UNI Global Union, which coordinates 20 million workers worldwide, is pushing MTN Group Ltd., Africa’s biggest mobile-phone company, and others operating on the continent to sign accords to respect labor union rights.
“The whole issue of union recognition and collective bargaining is becoming much harder,” Philip Jennings, general secretary of Nyon, Switzerland-based UNI, said in an interview at the World Economic Forum in Cape Town yesterday. “We have had difficulties with companies that have come into Africa and pretended not to understand the local rules of the game. We are trying to use a different process of engagement.”
Other companies being targeted to sign global accords include Ecobank Transnational Inc., the lender that operates in more African countries than any other, and Pick n Pay Stores Ltd., South Africa’s second-largest grocer. Shoprite Holdings Ltd., Africa’s largest grocer and South African packaging company Nampak Ltd. are among the 48 companies globally that have signed such agreements with UNI.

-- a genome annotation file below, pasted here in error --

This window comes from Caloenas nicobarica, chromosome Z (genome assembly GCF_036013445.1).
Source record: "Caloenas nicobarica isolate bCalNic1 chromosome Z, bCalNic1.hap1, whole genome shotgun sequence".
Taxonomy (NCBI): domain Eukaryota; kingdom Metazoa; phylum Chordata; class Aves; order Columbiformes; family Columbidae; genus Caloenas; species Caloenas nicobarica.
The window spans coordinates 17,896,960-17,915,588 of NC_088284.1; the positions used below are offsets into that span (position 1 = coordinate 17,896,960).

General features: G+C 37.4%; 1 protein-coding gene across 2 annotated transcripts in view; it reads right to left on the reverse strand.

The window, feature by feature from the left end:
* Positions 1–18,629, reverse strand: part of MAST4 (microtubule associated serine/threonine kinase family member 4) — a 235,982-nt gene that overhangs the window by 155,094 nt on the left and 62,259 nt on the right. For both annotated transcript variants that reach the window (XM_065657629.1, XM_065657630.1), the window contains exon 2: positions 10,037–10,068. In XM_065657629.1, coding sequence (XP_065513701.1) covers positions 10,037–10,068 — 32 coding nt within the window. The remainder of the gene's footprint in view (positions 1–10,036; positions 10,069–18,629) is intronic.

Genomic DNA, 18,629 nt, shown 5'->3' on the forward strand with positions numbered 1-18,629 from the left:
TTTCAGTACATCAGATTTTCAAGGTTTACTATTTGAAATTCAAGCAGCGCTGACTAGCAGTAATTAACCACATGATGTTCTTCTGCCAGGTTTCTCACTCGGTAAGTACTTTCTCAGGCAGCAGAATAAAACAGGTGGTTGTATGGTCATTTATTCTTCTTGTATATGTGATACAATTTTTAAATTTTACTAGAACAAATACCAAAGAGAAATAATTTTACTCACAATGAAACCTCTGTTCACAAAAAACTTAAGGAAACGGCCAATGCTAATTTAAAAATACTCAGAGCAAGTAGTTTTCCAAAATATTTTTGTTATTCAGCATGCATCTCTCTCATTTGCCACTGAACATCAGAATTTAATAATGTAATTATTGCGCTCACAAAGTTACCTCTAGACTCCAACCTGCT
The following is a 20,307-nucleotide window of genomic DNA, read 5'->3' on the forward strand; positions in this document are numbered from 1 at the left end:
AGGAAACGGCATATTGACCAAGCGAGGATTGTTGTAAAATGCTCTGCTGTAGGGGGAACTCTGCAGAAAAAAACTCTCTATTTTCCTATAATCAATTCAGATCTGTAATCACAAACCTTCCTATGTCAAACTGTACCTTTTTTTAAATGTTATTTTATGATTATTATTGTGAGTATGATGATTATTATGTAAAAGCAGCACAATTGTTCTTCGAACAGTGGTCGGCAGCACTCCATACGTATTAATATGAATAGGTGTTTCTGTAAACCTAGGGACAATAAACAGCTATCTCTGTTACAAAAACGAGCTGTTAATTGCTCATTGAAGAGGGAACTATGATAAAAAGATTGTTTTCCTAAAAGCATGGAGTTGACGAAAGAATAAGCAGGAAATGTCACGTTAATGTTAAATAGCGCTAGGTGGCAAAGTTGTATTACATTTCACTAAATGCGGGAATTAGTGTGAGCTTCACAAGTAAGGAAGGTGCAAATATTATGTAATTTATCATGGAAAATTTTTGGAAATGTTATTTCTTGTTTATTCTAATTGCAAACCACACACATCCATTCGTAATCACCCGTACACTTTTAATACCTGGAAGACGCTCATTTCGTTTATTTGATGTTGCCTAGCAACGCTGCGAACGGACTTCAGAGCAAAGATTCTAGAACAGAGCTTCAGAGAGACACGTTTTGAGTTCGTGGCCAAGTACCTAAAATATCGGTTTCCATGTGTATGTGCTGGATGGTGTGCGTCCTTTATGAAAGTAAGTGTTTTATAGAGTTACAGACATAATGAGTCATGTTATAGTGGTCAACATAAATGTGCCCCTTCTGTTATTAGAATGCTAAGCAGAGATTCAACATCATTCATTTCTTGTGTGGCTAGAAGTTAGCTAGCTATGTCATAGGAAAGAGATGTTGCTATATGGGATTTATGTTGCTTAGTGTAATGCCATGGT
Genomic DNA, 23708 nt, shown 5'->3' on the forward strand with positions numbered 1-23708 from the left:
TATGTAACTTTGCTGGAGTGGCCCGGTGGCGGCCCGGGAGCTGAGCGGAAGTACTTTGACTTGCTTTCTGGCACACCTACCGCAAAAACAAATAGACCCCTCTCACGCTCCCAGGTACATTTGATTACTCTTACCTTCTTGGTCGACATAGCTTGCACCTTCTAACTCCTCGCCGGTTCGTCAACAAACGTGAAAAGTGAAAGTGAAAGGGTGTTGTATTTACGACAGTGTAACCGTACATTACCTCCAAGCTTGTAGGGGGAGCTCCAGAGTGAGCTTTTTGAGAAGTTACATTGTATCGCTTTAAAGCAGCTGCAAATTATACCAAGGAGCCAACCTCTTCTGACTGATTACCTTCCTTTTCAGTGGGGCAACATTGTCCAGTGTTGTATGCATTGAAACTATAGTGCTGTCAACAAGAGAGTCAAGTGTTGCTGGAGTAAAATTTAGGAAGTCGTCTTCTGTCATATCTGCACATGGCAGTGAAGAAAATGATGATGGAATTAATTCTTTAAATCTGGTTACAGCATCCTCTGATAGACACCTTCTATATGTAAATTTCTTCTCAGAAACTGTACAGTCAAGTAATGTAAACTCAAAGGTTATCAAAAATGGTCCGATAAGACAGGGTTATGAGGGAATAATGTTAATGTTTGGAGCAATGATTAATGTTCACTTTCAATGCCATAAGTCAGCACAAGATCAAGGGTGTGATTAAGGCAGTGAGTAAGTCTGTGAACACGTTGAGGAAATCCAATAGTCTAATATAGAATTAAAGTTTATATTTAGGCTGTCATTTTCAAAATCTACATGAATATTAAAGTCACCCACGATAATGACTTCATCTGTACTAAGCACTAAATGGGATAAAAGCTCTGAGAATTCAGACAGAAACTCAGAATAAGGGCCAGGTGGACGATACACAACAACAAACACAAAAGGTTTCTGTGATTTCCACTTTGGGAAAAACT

The group has about 900 affiliate unions in 150 countries, 40 of them in Africa. Competition for investment within the continent poses a risk to worker rights, Jennings said.
“Even if a company has good relationships at its head office in a long-standing country of social partnerships, when they go outside, then we have real problems,” he said. “There is an inconsistency. There is a race to the bottom, not just in terms of wages, but in terms of regulation, in terms of taxation, in terms of health and safety issues.”